One way of doing this if you want to be the market challenger for example, may be to adopt the challenger brand mentality and obsess on one aspect that others either ignore or don’t do well. For example, you may choose to obsess on aesthetics or service or quality or delivery. In choosing to invest all your energies into that one area that your audience will respond to, you can reinforce the credibility and value of the role you have chosen.
Another strong definer of extent can be geography. Will you operate within all markets, or select markets? Will you be available physically – or not? In deciding your presence, you will need to weigh up things like the advantages and disadvantages of availability, and the signals those decisions send to customers in terms of convenience.
Bookmarked by your strategy (which defines where you are heading) on one side and the distinctive value you will deliver on the other, your brand mandate sets the scene for the story you will tell.
Think of your brand mandate as your playbook. It establishes your place in a market and the rules for how you as a brand will deliver on your strategy. It also forms the basis for why customers will value you and the payoffs for them doing so.
When we are resolving these aspects in a big picture change programme like our Plan to Thrive, we do so in the following order:
- Define your future
- Mandate your role
- Define your value
- Share your story
Creating your brand mandate
Your brand mandate is in point of fact your brand’s right to compete. To create yours, factor in things like the scarcity of what you offer, or the richness of the ideas that you encourage.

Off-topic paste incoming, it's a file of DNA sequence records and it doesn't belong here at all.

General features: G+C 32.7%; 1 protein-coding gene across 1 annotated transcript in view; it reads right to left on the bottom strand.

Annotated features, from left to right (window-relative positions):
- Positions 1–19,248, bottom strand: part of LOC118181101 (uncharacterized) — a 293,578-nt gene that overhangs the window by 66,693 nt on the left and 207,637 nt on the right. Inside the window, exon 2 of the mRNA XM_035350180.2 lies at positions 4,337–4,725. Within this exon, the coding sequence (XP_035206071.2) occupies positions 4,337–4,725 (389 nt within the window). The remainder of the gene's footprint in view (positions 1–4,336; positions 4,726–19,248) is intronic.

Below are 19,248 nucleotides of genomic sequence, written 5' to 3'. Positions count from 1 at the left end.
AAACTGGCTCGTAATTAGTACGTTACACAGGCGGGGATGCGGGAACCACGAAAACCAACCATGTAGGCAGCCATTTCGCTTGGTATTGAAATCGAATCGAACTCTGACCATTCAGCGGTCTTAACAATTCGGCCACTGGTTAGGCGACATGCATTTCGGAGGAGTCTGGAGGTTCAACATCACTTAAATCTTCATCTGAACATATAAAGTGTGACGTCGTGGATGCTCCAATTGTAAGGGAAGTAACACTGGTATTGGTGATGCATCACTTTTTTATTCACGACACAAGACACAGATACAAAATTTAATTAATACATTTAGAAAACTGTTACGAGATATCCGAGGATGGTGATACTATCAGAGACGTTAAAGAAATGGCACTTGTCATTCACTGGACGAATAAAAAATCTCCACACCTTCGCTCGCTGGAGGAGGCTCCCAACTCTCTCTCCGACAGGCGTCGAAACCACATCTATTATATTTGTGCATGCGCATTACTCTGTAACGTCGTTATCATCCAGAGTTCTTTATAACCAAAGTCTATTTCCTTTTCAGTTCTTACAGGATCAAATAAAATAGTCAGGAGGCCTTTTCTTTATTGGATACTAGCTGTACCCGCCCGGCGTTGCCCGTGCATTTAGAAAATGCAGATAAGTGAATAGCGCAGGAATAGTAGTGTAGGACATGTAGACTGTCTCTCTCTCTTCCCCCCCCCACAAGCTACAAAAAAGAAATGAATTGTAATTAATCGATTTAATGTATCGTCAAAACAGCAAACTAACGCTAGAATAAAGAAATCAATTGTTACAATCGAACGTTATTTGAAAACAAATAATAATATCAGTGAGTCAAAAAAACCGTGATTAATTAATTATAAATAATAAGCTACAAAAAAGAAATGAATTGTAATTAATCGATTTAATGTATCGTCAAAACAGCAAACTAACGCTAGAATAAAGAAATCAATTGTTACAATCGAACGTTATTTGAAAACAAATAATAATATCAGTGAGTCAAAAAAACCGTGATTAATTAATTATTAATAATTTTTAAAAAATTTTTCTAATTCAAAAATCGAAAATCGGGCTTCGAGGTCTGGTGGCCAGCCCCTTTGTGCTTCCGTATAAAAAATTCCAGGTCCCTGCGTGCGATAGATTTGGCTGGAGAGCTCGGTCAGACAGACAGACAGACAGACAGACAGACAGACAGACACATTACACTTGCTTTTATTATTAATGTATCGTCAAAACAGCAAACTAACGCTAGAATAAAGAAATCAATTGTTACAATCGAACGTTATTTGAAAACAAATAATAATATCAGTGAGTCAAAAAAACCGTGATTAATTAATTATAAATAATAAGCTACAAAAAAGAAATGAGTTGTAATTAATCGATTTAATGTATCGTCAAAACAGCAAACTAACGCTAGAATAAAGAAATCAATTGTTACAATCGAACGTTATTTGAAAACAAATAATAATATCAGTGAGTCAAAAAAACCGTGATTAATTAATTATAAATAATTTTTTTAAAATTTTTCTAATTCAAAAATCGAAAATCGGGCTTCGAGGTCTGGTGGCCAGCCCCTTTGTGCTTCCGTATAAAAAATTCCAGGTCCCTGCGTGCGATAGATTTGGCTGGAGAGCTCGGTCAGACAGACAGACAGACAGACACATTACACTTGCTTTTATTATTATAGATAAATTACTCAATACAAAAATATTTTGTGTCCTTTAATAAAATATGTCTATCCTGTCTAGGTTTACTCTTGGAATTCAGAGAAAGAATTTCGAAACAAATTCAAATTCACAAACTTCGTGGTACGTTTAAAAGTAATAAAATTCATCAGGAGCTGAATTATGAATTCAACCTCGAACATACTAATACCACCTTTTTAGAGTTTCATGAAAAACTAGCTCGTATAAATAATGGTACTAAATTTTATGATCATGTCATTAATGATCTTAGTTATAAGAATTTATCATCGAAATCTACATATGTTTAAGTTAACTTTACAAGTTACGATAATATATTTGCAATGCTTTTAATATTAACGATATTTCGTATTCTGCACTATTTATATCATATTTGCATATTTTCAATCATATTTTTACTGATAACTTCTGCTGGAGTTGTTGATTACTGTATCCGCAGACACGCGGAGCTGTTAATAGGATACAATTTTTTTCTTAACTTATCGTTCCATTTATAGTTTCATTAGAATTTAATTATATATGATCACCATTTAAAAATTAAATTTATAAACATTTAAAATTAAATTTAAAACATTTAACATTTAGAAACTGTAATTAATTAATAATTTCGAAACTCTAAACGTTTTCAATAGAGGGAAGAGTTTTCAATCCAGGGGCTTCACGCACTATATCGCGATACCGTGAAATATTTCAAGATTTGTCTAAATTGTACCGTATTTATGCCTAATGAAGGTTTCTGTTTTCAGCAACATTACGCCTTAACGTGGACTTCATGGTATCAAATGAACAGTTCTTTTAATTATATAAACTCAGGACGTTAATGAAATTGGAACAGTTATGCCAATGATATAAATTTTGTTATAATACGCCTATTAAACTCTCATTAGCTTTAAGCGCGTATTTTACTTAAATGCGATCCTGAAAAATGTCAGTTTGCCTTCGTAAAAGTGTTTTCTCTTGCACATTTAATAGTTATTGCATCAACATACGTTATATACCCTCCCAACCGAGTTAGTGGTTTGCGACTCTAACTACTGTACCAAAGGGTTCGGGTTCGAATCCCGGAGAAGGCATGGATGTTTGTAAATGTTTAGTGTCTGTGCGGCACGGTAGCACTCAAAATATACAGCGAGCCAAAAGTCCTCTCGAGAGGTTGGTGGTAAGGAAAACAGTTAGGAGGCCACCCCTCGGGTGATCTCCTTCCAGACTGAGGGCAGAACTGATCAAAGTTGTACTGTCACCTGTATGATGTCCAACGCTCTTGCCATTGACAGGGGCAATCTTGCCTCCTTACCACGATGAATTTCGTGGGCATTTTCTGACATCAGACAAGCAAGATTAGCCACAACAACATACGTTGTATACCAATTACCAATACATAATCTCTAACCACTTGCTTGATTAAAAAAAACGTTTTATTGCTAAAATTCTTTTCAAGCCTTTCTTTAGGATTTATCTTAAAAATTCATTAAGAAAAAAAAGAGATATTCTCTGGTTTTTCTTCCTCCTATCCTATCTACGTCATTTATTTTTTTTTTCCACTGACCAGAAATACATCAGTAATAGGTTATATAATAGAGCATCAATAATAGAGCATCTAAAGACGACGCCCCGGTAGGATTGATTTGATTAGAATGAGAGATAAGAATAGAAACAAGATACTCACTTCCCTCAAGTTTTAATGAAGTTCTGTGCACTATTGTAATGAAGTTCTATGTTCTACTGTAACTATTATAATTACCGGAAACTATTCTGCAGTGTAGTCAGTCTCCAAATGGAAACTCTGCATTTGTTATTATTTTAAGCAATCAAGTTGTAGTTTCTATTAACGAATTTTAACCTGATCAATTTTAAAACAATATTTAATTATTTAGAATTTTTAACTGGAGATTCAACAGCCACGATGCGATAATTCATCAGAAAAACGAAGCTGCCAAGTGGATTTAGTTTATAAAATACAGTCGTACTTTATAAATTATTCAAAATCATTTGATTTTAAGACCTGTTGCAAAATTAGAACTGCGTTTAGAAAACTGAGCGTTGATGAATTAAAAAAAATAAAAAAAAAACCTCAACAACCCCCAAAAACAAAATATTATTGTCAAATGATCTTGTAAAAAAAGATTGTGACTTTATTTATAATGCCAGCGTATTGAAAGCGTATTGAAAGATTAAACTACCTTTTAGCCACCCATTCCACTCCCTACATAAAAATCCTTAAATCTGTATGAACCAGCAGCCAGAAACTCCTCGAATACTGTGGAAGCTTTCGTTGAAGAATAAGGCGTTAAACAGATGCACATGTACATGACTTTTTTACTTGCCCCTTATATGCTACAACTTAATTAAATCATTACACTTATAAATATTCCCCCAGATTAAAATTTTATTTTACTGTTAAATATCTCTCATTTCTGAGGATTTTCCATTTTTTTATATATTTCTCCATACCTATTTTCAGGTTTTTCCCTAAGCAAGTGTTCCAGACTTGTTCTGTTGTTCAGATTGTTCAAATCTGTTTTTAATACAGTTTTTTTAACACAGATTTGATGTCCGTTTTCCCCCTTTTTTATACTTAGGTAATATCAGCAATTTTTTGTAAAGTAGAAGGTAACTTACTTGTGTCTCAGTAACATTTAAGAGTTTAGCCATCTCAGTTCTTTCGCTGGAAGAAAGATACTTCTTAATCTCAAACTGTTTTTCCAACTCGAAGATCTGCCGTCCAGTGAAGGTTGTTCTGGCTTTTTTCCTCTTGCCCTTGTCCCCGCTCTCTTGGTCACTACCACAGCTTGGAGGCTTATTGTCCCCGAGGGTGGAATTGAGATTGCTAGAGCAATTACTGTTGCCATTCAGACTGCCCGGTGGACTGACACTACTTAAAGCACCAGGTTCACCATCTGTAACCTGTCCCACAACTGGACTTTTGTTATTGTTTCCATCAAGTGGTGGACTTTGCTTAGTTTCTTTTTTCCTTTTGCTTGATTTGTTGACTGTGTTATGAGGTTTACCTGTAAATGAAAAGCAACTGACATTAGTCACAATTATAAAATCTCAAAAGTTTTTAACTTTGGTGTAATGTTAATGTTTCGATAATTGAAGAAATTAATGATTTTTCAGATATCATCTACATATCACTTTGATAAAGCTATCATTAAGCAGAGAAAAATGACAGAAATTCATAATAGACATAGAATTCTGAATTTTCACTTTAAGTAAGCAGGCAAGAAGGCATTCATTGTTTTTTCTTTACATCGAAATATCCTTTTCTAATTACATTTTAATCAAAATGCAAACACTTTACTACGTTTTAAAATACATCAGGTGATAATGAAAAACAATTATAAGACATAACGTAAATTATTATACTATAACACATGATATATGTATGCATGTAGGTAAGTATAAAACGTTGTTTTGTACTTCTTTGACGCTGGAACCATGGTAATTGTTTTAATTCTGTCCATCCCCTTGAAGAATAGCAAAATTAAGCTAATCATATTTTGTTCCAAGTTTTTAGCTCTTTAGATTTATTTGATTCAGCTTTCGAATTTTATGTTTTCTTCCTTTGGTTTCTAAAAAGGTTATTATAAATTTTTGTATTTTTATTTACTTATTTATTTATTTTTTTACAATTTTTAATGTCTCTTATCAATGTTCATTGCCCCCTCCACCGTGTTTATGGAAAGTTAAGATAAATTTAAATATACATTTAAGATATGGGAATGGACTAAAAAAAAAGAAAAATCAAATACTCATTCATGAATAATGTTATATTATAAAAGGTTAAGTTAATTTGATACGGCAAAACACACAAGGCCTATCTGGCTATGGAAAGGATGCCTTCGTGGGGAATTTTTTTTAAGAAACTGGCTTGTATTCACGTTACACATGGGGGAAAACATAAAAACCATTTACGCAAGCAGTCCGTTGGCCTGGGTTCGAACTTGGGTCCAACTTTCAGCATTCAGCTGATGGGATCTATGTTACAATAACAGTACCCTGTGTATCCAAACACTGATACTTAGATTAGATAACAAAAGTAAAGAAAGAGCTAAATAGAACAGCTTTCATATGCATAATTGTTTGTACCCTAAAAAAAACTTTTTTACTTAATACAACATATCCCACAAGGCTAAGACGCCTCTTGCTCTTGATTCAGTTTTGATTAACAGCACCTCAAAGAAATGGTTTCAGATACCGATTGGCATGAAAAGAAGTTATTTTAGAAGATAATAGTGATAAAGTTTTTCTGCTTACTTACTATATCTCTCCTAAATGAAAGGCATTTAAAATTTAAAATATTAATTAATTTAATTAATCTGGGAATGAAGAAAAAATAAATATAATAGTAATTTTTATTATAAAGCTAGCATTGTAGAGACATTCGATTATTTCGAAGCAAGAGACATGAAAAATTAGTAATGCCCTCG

Consider the loyalty you forge, or the need you are meeting that your competitors don’t.
Examine the insights you’ve developed and applied that are truly valuable, or the excitement you generate, or the journey you’re taking people on, or how you are looking to generate the most wonderful change …
Better yet, think about how you’re combining ideas and where that’s taking you. Then capture all that in a brand narrative/manifesto that articulates what you’re doing to be truly special.
Tell yourselves that. And hold your brand culture accountable to that mandate. Every day.
The right to create value
Carlos Zwikker has looked at the role of mandate in the context of innovation. His perspectives inform our definition and add important insights.
Zwikker sees a mandate as a way for those responsible for new ideas and disruptive thinking to be protected from the existing business.
Value creation, he says, takes time and those responsible for making it happen need to be protected from business-as-usual pressures. “The mandate defines your innovation or value creation strategy: why do you innovate/create value, within which barriers (driven by the company’s Direction) does innovation/value creation need to deliver and the definition of success metrics for innovation/value creation.”
To do this effectively, Zwikker advocates three measures:
- Your innovation strategy needs to be linked to your business strategy and vice versa.
- The mandate needs to be accepted and adopted by the C-Suite of the company.
- There needs to be a clear mandate governance needs to be specified. “The team needs to report into a body that not only understands the working of innovation and value creation but has accepted and adopted the requirements and ways to assess success of innovation and value creation.”
These ideas apply equally to setting the mandate for how your brand operates.
Bringing your brand mandate to life
If you’re looking to identify your brand mandate, we can help in a couple of ways. We can run a strategic session with your senior decision makers to set out a framework based on your wider strategic objectives. Or if you’re clear about where you need to operate, use our Audacity consulting services to eloquently capture your thinking.